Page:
MEDIA RELEASE: Pfizer profiting with billions from the pandemic while paying little in taxes
For immediate release: Feb 3, 2021
OTTAWA – As Pfizer pressures Ottawa for tax breaks in the upcoming federal budget, its full year financial results for 2020 show the company continues to pay very little in taxes while raking in billions in profits.
Pfizer reported total profits of US$9.6 billion in 2020 while paying an income tax rate of just 6.4%, up slightly from the even lower 5.4% tax rate it paid in 2019.
“We know large pharmaceutical corporations have benefited enormously from corporate tax breaks and loopholes but to see Pfizer’s steep decline in taxes, at the same time that it is aggressively lobbying during a pandemic for even more tax cuts and concessions, is astounding,” said D.T. Cochrane, researcher with Canadians for Tax Fairness.
Pfizer Canada is pushing the federal government to introduce a wide range of tax breaks and other concessions in the upcoming budget, including backing off on regulatory changes that would make drugs more affordable for Canadians. Despite failing to fill orders, including promised shipments to Canada, the company is expecting to rake in US$4 billion in profits this year from US$15 billion in sales of the COVID vaccine it developed with BioNTech. Other vaccine producers, including Johnson & Johnson and AstraZeneca have promised to sell their vaccines at cost and not make a profit, while Moderna has said it won’t enforce its COVID-19 patents during the pandemic.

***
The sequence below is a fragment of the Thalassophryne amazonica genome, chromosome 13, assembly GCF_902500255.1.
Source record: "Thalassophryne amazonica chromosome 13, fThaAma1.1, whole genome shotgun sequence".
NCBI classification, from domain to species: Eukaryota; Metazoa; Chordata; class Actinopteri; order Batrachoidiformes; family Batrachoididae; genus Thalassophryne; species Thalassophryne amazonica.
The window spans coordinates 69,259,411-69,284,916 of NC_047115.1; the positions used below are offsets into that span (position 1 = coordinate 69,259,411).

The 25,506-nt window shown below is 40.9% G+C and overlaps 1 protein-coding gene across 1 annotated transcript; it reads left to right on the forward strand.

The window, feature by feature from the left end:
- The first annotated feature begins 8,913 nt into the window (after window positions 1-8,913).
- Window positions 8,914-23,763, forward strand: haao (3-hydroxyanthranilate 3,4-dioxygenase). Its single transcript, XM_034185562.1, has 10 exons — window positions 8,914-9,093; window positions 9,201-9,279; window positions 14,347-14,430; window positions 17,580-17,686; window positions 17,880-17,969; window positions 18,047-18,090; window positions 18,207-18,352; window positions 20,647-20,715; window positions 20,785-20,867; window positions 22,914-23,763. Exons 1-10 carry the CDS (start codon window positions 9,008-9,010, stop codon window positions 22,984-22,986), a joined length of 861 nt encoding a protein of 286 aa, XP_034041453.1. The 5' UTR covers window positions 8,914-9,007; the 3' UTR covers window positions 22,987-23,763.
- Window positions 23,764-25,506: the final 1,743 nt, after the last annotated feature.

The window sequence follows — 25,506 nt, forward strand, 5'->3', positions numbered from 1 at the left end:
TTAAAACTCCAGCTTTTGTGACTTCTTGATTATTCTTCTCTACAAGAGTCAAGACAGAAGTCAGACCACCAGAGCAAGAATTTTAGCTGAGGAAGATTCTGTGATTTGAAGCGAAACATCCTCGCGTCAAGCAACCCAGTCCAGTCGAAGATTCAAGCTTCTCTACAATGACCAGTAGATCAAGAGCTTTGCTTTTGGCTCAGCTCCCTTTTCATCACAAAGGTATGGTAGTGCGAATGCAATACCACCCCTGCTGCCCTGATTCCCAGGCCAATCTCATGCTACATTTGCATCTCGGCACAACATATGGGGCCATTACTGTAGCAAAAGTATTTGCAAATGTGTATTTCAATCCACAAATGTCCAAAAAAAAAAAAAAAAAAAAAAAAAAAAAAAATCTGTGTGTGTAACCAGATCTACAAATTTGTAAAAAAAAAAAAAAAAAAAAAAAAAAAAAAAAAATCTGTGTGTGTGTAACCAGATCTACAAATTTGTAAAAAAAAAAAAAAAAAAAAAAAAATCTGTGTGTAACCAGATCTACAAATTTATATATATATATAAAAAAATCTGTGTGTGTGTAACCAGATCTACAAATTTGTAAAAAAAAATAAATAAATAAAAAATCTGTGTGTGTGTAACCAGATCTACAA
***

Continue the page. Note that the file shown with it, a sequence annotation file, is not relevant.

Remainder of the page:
Pfizer has been especially aggressive in using tax breaks, tax havens and profit-shifting to reduce its taxes. While the effective tax rates that Pfizer and other pharma companies pay has plummeted, so has the R&D they are conducting in Canada. As the Patented Medicine Prices Review Board has reported, pharmaceutical companies have reduced their spending on R&D in Canada to only 4% of their revenues, down from over 10% before corporate tax rates were slashed over the past two decades. Pfizer’s R&D in Canada is even lower, less than 1% of their sales.
Canadians for Tax Fairness is strongly urging Finance Minister Chrystia Freeland not to provide Pfizer and other profitable corporations additional tax breaks and preferential concessions in the upcoming budget. Instead, the federal government should introduce excess profits taxes, increase taxes on profitable corporations, close tax loopholes, and make medicine affordable for Canadians with a national pharmacare program and stronger price controls.
“The pandemic has shown that investments in public services pay off. It’s time to re-direct decades of spending on corporate tax breaks to programs that will help Canada become more resilient in future crises,” said Cochrane.
Media Contact: Erika Beauchesne | Communications Coordinator | Canadians for Tax Fairness
email@example.com | 613-315-8679
Canadians for Tax Fairness is a non-profit organization that advocates for progressive taxes to fund important public services, reduce inequality and strengthen the economy.